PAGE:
Terry Shames grew up in Texas. She has abiding affection for the small town where her grandparents lived, the model for the fictional town of Jarrett Creek. A resident of Berkeley, California, Terry lives with her husband, two rowdy terriers and a semi-tolerant cat. She is a member of Sisters in Crime and Mystery Writers of America. Her second Samuel Craddock novel, THE LAST DEATH OF JACK HARBIN will be out in January 2014. Find out more about Terry and her books at www.Terryshames.com.
What Terry Has to Say:
Thank you to the Spunky Seniors for having me as a guest. This has been a whirlwind time for me with the debut of my first novel, A KILLING AT COTTON HILL. I hope readers enjoy the connection between the book and the sailing life.
The Best Days and the Second Best Days by Terry Shames
Leaving out days like marriages and births, they say the best day of your life is the day you buy your boat and the second best day is the day you sell it. And they are right—at least for sailors.
I’d argue that the best day of my life was last week when my debut novel, A KILLING AT COTTON HILL, came out, but then I’m not an avid sailor; I’m a reluctant sailor who has had some days on a boat.
I thought my husband and I had had all the best and second-best days we were going to have with respect to boats. But two weeks ago we signed papers to buy another one. Another best day for my husband. And, oddly, for someone like me who doesn’t really love sailing, a happy day for me as well. For one particular reason.
Our last boat was a 45-foot catamaran, a big boat.
Last fall we sold her after we decided sailing and maintaining her had gotten to be too much for us—physically as well as financially. “Good riddance!” my husband said. Finally completely retired from both working and boating, he then made a valiant effort to turn his attention elsewhere. He took classes; tried kite boarding; and insisted that we double our pet population, promising he would take on all the responsibility for caring for them. But after a few months both of us realized that he was not making a success of being retired from sailing. He was restless and unfulfilled. He wanted another boat. “Couldn’t you take up something like golf?” I whined. No, he wanted to be on the water.
I have to admit, that although I wasn’t as enthusiastic as he was, there were things I missed about our boat: lovely evenings sitting on deck watching the sunset; jumping off into the water in the heat of the day; sailing when the wind was just right. So we decided to get another boat. We looked at a few, kicking tires, so to speak, and then we went to Los Angeles to examine a promising prospect. We walked onto the Catalina and I immediately felt good about her. But there was one thing I needed to test out before I gave my wholehearted love. While my husband was talking to the sales rep, I went below to do my “test.” Eventually my husband came downstairs and found me in the master cabin, sitting propped up on the pillows. “What are doing?” he asked.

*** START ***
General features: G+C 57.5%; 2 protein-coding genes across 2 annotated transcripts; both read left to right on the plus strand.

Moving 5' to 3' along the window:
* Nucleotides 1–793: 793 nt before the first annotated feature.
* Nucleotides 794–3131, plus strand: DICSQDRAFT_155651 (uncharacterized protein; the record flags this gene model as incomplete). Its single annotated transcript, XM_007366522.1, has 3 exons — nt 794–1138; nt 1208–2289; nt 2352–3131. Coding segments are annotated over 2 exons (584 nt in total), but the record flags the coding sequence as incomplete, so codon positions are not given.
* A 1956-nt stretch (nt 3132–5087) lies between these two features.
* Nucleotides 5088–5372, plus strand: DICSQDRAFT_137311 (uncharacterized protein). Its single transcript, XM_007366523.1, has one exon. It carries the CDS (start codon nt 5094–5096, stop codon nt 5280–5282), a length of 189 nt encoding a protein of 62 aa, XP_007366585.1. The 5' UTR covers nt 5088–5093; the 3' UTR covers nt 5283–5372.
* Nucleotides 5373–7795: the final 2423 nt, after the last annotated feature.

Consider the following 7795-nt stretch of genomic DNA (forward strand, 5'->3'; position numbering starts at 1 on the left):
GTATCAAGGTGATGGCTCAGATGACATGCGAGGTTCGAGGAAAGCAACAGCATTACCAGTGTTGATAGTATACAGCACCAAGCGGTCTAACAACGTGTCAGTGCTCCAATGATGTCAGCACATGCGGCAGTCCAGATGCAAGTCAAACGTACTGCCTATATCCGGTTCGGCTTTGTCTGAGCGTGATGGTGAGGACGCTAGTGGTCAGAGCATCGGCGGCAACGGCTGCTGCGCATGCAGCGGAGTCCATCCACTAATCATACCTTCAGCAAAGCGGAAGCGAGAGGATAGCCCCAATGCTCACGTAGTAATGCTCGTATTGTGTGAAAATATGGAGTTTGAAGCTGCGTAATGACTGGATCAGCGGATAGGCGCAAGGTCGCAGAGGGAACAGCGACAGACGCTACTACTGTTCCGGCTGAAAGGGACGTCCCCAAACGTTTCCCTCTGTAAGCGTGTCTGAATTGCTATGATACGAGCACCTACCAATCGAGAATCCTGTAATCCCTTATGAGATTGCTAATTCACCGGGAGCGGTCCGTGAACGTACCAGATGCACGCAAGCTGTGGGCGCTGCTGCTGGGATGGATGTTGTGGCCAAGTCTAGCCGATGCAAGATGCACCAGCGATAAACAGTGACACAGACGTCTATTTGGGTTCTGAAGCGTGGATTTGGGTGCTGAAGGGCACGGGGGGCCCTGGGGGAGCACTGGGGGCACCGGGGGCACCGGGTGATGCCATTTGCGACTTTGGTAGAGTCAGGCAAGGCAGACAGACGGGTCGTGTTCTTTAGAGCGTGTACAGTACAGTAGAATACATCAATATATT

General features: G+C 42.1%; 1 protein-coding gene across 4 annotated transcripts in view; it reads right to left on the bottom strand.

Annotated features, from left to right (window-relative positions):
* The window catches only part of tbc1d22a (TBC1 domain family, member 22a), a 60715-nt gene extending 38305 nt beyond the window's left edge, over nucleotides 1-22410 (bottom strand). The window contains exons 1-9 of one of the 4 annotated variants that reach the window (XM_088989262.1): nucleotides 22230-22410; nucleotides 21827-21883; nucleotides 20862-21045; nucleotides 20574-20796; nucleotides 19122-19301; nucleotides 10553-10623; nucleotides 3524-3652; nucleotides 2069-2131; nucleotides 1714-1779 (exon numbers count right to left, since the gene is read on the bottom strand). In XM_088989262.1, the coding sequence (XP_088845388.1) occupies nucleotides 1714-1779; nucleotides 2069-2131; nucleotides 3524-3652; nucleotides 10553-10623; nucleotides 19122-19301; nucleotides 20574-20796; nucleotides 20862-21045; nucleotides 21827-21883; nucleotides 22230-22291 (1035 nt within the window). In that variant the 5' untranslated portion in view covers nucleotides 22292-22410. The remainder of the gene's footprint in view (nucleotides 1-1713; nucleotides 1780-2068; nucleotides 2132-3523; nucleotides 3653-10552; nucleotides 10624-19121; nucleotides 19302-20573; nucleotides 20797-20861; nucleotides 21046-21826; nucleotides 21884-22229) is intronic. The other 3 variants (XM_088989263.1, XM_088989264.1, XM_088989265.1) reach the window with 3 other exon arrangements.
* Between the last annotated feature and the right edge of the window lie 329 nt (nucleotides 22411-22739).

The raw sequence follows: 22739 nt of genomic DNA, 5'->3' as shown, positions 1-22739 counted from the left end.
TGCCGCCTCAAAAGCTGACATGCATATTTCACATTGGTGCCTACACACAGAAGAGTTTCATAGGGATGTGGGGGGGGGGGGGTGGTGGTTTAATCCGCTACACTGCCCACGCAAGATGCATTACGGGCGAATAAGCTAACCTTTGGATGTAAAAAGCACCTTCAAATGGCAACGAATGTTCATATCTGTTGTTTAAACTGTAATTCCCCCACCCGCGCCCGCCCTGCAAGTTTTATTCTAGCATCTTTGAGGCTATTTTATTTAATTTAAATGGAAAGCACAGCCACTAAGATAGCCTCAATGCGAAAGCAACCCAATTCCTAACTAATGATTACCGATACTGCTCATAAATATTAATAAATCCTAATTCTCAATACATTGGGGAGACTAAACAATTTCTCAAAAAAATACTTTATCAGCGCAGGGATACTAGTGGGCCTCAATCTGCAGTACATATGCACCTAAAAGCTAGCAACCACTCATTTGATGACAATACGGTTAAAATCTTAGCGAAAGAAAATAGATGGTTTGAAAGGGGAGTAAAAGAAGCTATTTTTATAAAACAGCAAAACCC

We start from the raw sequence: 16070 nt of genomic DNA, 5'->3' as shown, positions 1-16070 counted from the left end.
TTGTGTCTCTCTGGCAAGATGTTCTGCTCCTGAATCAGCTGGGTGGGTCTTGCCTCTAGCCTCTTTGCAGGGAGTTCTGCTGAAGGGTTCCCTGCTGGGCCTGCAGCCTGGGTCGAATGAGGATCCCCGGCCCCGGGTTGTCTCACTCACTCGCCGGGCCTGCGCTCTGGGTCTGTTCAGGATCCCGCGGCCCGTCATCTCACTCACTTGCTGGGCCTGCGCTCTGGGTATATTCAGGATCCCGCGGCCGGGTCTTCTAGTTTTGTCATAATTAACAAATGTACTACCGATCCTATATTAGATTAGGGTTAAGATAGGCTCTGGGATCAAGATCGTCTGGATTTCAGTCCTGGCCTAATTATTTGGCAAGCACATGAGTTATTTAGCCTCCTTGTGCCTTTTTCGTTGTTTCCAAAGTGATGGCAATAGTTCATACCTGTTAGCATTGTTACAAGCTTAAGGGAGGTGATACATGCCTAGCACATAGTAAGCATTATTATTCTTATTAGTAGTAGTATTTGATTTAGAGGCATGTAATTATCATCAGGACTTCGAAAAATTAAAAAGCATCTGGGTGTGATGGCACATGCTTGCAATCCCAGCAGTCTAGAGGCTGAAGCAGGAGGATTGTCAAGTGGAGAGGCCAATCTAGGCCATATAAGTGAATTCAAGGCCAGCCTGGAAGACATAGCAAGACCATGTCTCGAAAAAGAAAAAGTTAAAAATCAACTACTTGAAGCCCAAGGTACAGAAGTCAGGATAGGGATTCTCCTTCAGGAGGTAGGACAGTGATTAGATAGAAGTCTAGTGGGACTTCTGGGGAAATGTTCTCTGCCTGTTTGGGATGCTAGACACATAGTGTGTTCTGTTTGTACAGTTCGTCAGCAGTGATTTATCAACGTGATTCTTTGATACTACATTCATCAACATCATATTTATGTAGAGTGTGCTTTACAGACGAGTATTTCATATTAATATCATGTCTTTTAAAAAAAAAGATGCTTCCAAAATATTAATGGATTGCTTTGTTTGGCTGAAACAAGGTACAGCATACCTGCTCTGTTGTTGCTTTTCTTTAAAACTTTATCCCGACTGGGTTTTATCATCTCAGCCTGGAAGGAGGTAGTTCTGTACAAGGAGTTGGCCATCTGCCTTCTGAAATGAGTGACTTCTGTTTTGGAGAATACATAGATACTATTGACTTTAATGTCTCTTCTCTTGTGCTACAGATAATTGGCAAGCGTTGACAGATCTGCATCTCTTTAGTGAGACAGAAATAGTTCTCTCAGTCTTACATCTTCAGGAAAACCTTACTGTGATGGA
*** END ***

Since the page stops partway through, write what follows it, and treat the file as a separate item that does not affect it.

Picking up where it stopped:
I grinned. “Checking out whether I can write here. And it will be just fine,” I said. Sold.
A KILLING AT COTTON HILL while we were on our catamaran in the Caribbean. Every morning I got up at 6 AM, booted my husband out of the cabin and worked feverishly for three hours, our dog snoozing on the bed while I typed. Learning to write on the boat freed me from feeling unproductive and slovenly. Now I know I can do it. We have a smaller boat that we can both handle physically, but big enough that I can prop myself up and write to my heart’s content.
About Terry's New Release:
About Terry's New Release:
In A KILLING AT COTTON HILL the chief of police of Jarrett Creek, Texas, doubles as the town drunk. So when Dora Lee Parjeter is murdered, her old friend and former police chief Samuel Craddock steps in to investigate. He discovers that a lot of people may have wanted Dora Lee dead—the conniving rascals on a neighboring farm, her estranged daughter and her surly live-in grandson. And then there’s the stranger Dora Lee claimed was spying on her. During the course of the investigation the human foibles of the small-town residents—their pettiness and generosity, their secret vices and true virtues—are revealed.
“…if you’re as fond of good writing as I am, it will be the characters in Cotton Hill that will keep the pages turning until late in the evening…” - Mysteryfile
“Shames’ novel is an amazing read. The poetic, literary quality of the writing draws you in…” - RT Book Reviews
“Readers will want to see more of the likable main character, who compassionately but relentlessly sifts the evidence. Convincing small town atmosphere and a vivid support cast are a plus.” - Publisher's Weekly
“Terry Shames offers readers a wonderfully-told tale that kept me turning pages… what kept my interest more than anything was the writing. It was absolutely superb.” - Lee Lofland, The Graveyard Shift
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